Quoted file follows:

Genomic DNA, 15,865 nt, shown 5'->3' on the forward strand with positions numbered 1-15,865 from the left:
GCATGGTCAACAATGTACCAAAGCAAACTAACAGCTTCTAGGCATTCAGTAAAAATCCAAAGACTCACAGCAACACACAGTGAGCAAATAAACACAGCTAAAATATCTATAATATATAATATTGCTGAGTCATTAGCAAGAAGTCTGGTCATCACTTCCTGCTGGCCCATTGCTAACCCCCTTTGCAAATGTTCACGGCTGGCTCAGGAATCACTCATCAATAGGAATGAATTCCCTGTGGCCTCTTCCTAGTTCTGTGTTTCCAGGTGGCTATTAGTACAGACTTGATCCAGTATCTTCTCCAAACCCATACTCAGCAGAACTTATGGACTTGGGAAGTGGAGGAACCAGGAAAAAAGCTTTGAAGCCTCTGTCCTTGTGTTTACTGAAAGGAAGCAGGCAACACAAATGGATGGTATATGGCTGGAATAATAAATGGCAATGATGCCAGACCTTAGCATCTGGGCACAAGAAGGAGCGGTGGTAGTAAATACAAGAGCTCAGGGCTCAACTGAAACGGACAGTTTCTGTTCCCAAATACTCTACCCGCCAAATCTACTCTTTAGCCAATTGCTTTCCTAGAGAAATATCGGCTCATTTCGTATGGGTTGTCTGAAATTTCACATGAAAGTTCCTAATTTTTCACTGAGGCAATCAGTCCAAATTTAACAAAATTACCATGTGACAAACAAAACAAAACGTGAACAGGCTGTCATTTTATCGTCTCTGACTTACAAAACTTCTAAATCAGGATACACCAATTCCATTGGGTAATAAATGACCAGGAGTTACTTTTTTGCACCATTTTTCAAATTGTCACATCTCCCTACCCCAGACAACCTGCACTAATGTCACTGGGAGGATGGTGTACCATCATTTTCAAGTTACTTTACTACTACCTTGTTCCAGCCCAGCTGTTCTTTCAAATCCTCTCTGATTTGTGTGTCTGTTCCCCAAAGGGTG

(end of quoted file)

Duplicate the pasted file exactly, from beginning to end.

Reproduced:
Genomic DNA, 15,865 nt, shown 5'->3' on the forward strand with positions numbered 1-15,865 from the left:
GCATGGTCAACAATGTACCAAAGCAAACTAACAGCTTCTAGGCATTCAGTAAAAATCCAAAGACTCACAGCAACACACAGTGAGCAAATAAACACAGCTAAAATATCTATAATATATAATATTGCTGAGTCATTAGCAAGAAGTCTGGTCATCACTTCCTGCTGGCCCATTGCTAACCCCCTTTGCAAATGTTCACGGCTGGCTCAGGAATCACTCATCAATAGGAATGAATTCCCTGTGGCCTCTTCCTAGTTCTGTGTTTCCAGGTGGCTATTAGTACAGACTTGATCCAGTATCTTCTCCAAACCCATACTCAGCAGAACTTATGGACTTGGGAAGTGGAGGAACCAGGAAAAAAGCTTTGAAGCCTCTGTCCTTGTGTTTACTGAAAGGAAGCAGGCAACACAAATGGATGGTATATGGCTGGAATAATAAATGGCAATGATGCCAGACCTTAGCATCTGGGCACAAGAAGGAGCGGTGGTAGTAAATACAAGAGCTCAGGGCTCAACTGAAACGGACAGTTTCTGTTCCCAAATACTCTACCCGCCAAATCTACTCTTTAGCCAATTGCTTTCCTAGAGAAATATCGGCTCATTTCGTATGGGTTGTCTGAAATTTCACATGAAAGTTCCTAATTTTTCACTGAGGCAATCAGTCCAAATTTAACAAAATTACCATGTGACAAACAAAACAAAACGTGAACAGGCTGTCATTTTATCGTCTCTGACTTACAAAACTTCTAAATCAGGATACACCAATTCCATTGGGTAATAAATGACCAGGAGTTACTTTTTTGCACCATTTTTCAAATTGTCACATCTCCCTACCCCAGACAACCTGCACTAATGTCACTGGGAGGATGGTGTACCATCATTTTCAAGTTACTTTACTACTACCTTGTTCCAGCCCAGCTGTTCTTTCAAATCCTCTCTGATTTGTGTGTCTGTTCCCCAAAGGGTG